At first I thought it was a part of the act, and slowly, I realized it was not. Mariah Carey’s performance on live television New Year’s Eve went totally wrong. And millions of people saw it, not only live but repeated over and over again; on the New York Times website, YouTube, Twitter, and every other newsfeed.
I don’t particularly care about celebrities one way or another, but after reading Jon Pareles excellent critical review, I began to think about the lessons, we as marketers and as ordinary people can learn.
So, as we return to work this week and, in the spirit of the New Year, (Happy 2017) I offer these three observations:
Play to your strengths— In Pareles review he expresses astonishment that Carey would choose to sing her hit, “Emotions” live(ish). “The canned music already included the song’s near-dog-whistle vocal flourish, which Ms. Carey no longer pretends to be able to deliver. But what the world heard from Times Square was a backing track awaiting a lead vocal — presumably a live one.” Pareles further points how ill-advised it was for the performer to select something from her early oeuvre when she could no longer hit the notes—especially in the cold (40/45 degree) outdoor environment of Times Square.
Too often we fixate on improving our weaknesses when it really makes more sense to concentrate on our strengths. In a 2005 Harvard Business School article, six authors led by Laura Morgan Roberts said, “It is a paradox of human psychology that while people remember criticism, they respond to praise. The former makes them defensive and therefore unlikely to change, while the latter produces confidence and the desire to perform better.”
While corporations are not people, they are made up of people. And those people respond in very human ways to stimuli. Look at of Southwest Airlines—not the biggest airline, not the one with the most routes, but the one that led with no frills and lots of customer service. And on top of it, they let the employees have a little fun on the job. When my niece was five, she joined the crew in an impromptu sing along and entertained a planeload of passengers during a delay. You don’t get that kind of happy on most flights. Southwest started with three planes 45 years ago and now flies over 100 million people. Focus on what you are good at and continually improve.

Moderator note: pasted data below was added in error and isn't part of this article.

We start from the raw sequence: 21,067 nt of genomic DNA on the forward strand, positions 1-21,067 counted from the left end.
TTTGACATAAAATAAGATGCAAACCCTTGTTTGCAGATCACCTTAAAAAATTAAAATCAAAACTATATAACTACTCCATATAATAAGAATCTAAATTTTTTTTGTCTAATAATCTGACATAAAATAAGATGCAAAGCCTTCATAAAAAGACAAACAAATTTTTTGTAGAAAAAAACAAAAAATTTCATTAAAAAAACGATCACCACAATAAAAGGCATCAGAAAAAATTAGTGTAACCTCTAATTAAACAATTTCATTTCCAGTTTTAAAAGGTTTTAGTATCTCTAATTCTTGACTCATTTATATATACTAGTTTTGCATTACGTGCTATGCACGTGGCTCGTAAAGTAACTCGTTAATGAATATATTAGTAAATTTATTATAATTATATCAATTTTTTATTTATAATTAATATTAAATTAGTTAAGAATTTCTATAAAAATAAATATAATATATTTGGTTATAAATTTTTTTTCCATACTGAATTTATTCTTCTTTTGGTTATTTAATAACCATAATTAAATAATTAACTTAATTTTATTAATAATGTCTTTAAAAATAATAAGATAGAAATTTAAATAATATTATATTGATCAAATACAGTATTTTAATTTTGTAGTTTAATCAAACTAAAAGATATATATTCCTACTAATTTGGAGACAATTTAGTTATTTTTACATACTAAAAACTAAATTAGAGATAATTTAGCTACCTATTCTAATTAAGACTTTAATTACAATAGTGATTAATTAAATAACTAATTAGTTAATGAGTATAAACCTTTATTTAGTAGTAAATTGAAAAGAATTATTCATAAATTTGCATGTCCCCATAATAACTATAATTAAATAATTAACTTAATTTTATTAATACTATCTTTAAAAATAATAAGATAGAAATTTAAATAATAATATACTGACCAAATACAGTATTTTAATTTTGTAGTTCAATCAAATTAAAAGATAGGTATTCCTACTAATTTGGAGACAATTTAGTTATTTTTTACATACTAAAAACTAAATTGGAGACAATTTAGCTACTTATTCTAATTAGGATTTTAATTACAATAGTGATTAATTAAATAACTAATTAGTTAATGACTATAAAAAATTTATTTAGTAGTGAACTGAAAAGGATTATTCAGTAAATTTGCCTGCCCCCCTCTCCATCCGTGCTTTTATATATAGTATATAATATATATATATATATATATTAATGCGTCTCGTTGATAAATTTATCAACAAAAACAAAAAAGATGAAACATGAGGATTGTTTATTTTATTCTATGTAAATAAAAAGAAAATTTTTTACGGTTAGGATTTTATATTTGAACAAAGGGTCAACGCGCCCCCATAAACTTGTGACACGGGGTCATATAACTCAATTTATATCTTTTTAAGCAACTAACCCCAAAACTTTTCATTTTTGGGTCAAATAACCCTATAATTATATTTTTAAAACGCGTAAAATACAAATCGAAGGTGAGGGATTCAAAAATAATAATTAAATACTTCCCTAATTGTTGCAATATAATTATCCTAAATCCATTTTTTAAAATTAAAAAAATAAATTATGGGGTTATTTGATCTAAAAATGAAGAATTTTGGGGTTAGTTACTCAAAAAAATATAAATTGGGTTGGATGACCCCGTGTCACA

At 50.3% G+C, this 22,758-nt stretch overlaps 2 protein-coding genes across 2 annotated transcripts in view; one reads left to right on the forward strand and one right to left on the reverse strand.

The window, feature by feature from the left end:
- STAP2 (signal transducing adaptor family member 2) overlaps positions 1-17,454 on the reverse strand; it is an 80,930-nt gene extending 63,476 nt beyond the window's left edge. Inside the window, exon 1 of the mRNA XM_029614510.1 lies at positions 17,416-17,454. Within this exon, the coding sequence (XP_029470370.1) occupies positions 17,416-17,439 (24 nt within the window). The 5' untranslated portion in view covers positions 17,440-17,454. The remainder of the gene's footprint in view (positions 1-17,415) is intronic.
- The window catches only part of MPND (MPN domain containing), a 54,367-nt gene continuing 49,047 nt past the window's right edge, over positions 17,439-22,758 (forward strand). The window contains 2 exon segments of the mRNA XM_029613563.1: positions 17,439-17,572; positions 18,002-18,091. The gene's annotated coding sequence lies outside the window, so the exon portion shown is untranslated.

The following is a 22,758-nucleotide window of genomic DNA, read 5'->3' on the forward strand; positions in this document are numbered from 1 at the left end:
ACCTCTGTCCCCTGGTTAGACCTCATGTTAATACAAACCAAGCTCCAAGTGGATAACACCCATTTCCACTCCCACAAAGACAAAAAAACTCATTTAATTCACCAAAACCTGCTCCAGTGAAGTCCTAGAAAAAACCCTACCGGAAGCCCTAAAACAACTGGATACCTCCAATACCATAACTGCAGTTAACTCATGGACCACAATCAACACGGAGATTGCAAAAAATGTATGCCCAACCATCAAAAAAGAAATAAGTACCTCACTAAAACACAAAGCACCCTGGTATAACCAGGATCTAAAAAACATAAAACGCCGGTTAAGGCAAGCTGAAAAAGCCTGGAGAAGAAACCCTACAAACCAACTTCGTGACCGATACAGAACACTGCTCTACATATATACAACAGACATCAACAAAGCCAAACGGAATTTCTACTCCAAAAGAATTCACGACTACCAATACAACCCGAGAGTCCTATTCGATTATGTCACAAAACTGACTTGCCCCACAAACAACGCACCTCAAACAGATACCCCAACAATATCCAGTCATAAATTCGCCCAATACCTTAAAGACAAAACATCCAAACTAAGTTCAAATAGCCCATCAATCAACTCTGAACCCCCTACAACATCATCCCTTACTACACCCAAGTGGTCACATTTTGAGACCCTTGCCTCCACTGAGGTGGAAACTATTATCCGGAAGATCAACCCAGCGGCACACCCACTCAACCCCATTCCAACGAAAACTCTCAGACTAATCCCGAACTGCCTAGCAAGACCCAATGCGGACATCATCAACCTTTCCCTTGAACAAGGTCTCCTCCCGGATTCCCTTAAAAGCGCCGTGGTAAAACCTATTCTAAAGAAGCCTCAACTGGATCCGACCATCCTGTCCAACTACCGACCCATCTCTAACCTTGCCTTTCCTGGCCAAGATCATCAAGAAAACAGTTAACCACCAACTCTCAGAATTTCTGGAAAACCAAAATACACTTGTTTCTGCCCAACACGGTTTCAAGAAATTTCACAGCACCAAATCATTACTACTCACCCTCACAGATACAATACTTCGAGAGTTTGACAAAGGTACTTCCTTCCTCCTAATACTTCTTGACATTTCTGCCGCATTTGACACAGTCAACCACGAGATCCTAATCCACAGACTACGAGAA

Own your mistakes. Pareles points out in his review Carey’s performance that even the most rehearsed live television moments go wrong. Music videos, carefully styled and edited have colored our perceptions of reality. Carey took a risk, and when things didn’t go as she wanted, ran off the stage and blamed others. Now she’s being called an aging diva. (Ouch.)
There are plenty of challenges every day in life and in business and the best companies don’t hide from them, they meet them head on. IBM is a well-established organization that has seen the ups and downs of the marketplace. In 1993, at the brink of bankruptcy, its market capitalization was $29 billion. IBM combined hardware, software and consulting to become the world’s first vertically integrated e-services company and now has a market cap around $158 billion. IBM is one of the best companies out there because they are not afraid to pivot and make the hard choices to get there. IBM also has a great history of marketing effectively. The smarter planet advertising campaign of a few years ago was brilliant. But its current campaign with an emphasis on artificial intelligence featuring its computer, Watson engaging with a number of celebrities really drives home the message of IBM innovation.
Think about your legacy. I can think of many companies I admire for their ability to innovate, market and communicate. Apple, Adobe, Geico, Nike are the big ones that know how to use communication to break through and also have terrific brand loyalty. GE consistently amazes me as an older company with a marketing program that has the freshness of a start up. Red Bull uses event sponsorships brilliantly all around the world to grow its brand and cement customer loyalty. Airbnb has done a great job in social media with #OneLessStranger. We all have a legacy no matter how large or small the audience. The greatest lesson in considering one celebrity, on one stage is when things don’t always work out the way you want, it’s what you do with what you’ve got that counts.← Back to Perspectives